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ATR Supports H.R. 4438, Permanent Research and Development Tax Cut

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Posted by Ryan Ellis on Monday, May 5th, 2014, 4:15 PM PERMALINK


This week, the House will consider permanent tax relief legislation for American employers. H.R. 4438, the "American Research and Competitiveness Act of 2014," would make permanent a 20 percent tax credit for qualified research and experimentation expenses (wages, supplies, contract research, and basic research costs). 

Americans for Tax Reform supports this legislation and urges all pro-taxpayer Members of Congress to vote for it.

H.R. 4438 is permanent tax relief for American employers.  This research credit has been a part of the tax code since the 1981 Reagan tax cut.  Because it has always been temporary, Congress has had to renew it some 14 times.  The uncertainty created by its expiration date (the credit expired on December 31, 2013) makes business planning difficult.  It's better to have this tax provision be the permanent part of tax law that it de facto has been for over three decades.

The research credit is a good placeholder for comprehensive business tax reform.  The United States imposes the highest corporate income tax rate in the developed world, at nearly 40 percent including states.  Unincorporated businesses are even worse off, with a combined federal-state rate approaching 50 percent.  The research credit is one of the few ways American employers can cope with these sky-high tax rates.  Until such time as these rates can come down, the research credit is an essential part of keeping our employers competitive internationally.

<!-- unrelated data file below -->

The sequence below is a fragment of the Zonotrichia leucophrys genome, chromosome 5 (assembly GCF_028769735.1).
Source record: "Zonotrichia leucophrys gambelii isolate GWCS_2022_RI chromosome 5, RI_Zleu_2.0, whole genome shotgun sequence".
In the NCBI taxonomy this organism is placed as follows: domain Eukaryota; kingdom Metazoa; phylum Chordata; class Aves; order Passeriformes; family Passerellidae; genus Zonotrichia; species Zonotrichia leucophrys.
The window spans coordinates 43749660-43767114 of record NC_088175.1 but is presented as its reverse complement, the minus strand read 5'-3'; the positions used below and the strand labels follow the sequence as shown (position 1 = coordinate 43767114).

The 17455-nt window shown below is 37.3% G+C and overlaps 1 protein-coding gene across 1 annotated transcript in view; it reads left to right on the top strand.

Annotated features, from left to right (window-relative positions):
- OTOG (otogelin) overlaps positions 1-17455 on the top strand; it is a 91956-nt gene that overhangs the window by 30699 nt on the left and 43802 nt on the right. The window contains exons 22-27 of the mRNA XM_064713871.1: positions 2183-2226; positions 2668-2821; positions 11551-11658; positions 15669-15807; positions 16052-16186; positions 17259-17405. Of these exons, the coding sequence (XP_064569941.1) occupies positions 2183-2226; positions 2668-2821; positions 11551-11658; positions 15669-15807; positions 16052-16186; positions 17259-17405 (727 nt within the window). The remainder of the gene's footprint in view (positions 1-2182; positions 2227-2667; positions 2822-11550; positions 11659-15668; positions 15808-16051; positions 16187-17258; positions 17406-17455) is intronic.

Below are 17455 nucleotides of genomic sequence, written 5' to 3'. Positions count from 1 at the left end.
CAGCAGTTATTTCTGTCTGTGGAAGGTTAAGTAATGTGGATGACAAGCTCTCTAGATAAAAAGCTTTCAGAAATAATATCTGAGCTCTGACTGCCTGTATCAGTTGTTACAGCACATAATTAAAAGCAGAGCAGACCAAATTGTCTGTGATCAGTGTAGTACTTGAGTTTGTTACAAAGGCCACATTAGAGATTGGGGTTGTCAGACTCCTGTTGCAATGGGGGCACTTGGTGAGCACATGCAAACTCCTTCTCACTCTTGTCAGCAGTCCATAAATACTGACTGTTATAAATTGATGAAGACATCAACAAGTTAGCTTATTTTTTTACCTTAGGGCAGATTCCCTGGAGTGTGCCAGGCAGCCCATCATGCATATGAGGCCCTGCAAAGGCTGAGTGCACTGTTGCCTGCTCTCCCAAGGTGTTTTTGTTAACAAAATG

Investment in new technologies and sources of capital is under pressure from other areas of the tax code.  If you didn't know any better, you would think the U.S. income tax code is actually biased against new investment in technology.  We've already mentioned how the U.S. has the highest business tax rates in the developed world.  Couple that with a capital gains and dividends tax rate that just rose from 15 to 23.8 percent.  Pair that with a cost recovery system that makes a company depreciate a computer over 5 years when real-world technology makes it obsolete in half that time.  Throw in one of the only tax codes that exposes our own companies to international double taxation.  What you have left is not much to sell.

This tax credit for research and experimentation is one of the few tax code provisions actually aimed at encouraging new capital investment and growth.  To lose it without taking care of the basic tax code anti-growth bias first would be the wrong move for Congress.

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